Director of Labour John Pinder suggested yesterday that the unemployment rate in The Bahamas could be lowered if Bahamians, particularly young men, exercise more discipline in the workplace.
Pinder said at least 100 people come to the department every week seeking labor certificates confirming that there are no qualified Bahamians in the workforce to fill particular jobs, but there are many Bahamians who are qualified and either do not apply or quit after only a few weeks of working.
He also said in some cases where the department matches a Bahamian to a job, there is no way of guaranteeing that Bahamian was fairly interviewed or interviewed at all, a challenge the department plans to address.
“They (an employer) may ask for a welder,” Pinder said during an interview at the Department of Labour.
“We may have persons listed in our skills bank as having the skills to weld, but when they find out that they have to lay on their back welding and it is some very skillful, [tactical] way of doing some welding sometimes, they kind of quit and don’t bother with it.
“All the employers would have said to us that Bahamians have the ability to perform a lot of these duties, but they don’t have the ‘stickability’ to keep themselves employed.
“So, I think too often they just look for a job, not actually a career.
“So, if we can now encourage Bahamians to take a job and make it a career then I think we will have more improvement as it relates to performance in the workplace.”
He added, “Again, we have to do our best to encourage our young men to be disciplined.
“We have to put some discipline program in place, so that people [can] discipline themselves to know that you have to give a fair day’s work for a fair day’s pay.”
Results from the most recent Labor Force Survey show unemployment moved from 10.1 percent last November to 10 percent in May.
The survey demonstrates the size of the labor force increased at nearly the same rate as job creation, leading to near stagnation in the unemployment rate.
Pinder said the department has sought to place unemployed Bahamians in vacant positions as they become available, but he noted that there is another challenge: Employers advertising jobs with a low listed salary scale.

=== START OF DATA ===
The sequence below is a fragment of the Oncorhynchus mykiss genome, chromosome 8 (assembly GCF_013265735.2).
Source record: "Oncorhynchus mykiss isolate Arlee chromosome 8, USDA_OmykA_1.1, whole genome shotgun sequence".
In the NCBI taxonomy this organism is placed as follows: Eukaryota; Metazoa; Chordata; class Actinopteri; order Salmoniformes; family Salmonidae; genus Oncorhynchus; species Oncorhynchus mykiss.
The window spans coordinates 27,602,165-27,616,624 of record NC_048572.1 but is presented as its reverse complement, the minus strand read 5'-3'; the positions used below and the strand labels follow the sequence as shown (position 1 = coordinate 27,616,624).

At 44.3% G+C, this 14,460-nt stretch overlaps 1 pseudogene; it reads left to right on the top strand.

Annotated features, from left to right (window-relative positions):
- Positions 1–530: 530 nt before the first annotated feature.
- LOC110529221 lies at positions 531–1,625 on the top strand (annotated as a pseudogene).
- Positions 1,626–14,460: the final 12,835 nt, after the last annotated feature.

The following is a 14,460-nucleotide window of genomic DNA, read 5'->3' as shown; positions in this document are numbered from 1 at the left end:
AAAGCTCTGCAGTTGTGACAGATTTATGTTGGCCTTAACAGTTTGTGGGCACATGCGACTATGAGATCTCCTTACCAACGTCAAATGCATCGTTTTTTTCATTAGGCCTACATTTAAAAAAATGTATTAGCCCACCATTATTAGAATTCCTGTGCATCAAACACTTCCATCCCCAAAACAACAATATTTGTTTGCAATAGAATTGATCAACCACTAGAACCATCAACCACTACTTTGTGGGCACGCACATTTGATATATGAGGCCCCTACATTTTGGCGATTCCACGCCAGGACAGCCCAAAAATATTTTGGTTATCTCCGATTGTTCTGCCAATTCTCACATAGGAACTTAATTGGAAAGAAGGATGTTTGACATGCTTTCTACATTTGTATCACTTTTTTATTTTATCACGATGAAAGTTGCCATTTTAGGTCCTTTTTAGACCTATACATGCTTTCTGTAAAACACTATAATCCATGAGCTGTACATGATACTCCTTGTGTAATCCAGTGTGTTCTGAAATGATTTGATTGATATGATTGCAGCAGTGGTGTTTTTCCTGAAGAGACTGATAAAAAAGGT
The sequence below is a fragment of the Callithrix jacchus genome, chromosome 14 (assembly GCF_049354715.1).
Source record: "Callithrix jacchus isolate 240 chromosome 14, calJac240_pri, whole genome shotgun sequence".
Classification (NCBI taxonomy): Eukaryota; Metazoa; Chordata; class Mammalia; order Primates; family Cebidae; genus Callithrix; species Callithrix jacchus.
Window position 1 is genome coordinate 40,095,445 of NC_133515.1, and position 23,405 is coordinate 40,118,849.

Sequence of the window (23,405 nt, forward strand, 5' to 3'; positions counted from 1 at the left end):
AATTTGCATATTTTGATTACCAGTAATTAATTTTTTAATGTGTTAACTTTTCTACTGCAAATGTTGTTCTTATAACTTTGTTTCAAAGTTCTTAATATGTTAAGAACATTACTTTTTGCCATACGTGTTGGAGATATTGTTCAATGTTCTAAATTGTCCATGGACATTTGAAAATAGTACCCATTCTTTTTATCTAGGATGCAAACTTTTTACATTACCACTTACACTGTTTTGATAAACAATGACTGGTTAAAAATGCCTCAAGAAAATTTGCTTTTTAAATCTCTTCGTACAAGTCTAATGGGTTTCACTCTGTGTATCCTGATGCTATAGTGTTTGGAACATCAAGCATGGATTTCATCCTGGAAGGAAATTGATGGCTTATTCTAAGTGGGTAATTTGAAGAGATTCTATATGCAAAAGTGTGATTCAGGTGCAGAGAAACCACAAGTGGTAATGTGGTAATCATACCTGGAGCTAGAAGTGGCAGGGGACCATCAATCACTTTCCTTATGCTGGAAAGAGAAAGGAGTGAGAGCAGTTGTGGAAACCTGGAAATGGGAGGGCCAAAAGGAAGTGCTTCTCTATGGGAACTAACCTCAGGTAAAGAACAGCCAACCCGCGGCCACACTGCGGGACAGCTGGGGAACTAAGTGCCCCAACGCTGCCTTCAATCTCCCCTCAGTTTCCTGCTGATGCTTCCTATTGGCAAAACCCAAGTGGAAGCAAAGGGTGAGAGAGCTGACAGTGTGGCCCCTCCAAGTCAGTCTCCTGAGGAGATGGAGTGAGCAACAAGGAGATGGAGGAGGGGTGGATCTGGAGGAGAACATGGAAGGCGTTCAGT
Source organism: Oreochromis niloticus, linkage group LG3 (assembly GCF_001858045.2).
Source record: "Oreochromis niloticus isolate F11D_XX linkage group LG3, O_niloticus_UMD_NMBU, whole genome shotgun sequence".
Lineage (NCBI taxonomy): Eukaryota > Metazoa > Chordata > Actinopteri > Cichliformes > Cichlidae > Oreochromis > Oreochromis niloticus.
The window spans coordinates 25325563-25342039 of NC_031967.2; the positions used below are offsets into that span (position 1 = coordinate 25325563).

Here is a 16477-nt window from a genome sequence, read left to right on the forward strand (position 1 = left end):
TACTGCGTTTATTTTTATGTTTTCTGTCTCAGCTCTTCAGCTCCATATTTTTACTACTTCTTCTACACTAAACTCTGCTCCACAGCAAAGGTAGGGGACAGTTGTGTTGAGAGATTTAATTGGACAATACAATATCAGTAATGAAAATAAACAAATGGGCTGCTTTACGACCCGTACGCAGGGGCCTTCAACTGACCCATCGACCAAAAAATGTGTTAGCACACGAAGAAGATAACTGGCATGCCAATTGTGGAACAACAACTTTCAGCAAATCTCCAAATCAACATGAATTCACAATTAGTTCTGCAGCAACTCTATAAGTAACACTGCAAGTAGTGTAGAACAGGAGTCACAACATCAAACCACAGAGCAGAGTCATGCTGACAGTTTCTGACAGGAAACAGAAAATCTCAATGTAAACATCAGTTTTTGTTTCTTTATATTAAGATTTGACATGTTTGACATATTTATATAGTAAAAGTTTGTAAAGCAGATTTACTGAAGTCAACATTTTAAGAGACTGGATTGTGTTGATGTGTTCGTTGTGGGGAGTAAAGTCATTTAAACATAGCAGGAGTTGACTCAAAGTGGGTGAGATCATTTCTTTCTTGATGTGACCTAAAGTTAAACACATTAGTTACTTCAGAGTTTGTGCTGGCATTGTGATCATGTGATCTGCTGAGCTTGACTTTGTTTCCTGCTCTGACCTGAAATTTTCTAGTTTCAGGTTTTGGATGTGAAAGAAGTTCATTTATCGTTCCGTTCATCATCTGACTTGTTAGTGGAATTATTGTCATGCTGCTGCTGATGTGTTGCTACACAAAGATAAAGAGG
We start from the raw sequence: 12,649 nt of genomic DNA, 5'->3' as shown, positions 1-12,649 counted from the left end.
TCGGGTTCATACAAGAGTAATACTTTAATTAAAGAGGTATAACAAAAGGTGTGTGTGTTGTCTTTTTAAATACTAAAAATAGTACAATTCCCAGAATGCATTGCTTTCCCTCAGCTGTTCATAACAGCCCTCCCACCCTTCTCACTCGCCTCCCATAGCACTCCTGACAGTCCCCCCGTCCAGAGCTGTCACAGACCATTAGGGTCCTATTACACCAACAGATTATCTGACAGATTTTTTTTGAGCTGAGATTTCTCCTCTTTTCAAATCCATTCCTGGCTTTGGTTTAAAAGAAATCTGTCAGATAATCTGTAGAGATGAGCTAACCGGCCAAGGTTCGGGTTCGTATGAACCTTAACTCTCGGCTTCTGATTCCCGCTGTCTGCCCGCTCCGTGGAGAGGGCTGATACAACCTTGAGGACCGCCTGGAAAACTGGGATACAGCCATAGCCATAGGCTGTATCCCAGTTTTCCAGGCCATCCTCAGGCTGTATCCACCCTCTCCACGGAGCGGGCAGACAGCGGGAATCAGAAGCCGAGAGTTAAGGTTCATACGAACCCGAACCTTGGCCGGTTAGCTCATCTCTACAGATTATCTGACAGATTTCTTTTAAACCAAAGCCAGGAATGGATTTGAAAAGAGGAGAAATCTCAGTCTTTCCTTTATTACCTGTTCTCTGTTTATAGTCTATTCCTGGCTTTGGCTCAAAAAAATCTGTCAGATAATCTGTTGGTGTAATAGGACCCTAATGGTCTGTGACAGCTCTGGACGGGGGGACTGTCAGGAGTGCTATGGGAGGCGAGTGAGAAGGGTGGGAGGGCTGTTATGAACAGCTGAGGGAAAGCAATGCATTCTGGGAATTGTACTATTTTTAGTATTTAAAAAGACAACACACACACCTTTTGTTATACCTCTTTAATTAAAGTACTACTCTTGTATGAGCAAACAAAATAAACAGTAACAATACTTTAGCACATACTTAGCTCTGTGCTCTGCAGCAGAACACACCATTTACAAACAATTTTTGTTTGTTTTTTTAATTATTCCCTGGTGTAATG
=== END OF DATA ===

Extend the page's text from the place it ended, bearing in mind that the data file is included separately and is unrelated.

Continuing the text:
“That’s a discouragement to the person who’s looking for a job,” Pinder said.
“And then sometimes they set the criteria so high that they figure no Bahamian will qualify, and so Bahamians don’t actually apply.
“So, what we are trying to do is we are trying to ensure that there is some transparency.
“If you ask for this person to have a certain degree and a certain amount of languages that they can speak we want to see some certificate to ensure that this person does have that, and then we would check how authentic that certificate is.
“In addition to that we want to see how we can cause there to be some fairness as it relates to interviews, because we are not even sure if these people go to interviews and if they get the same type of interview as the person who the employer really wants to bring in.
“So, these are some things that we really want to do.”
Unemployment dropped on New Providence by less than one percent – from 10.6 to 10 percent.
However, in Grand Bahama unemployment increased from 12.1 percent to 12.4 percent.
In Abaco, the joblessness increased from 8.6 percent to 10.7 percent.
Pinder said he expects employment to increase in Grand Bahama as the government turns the economy around with several stimulus projects.
He noted that more and more people continue to leave that island and transfer to New Providence in search of work.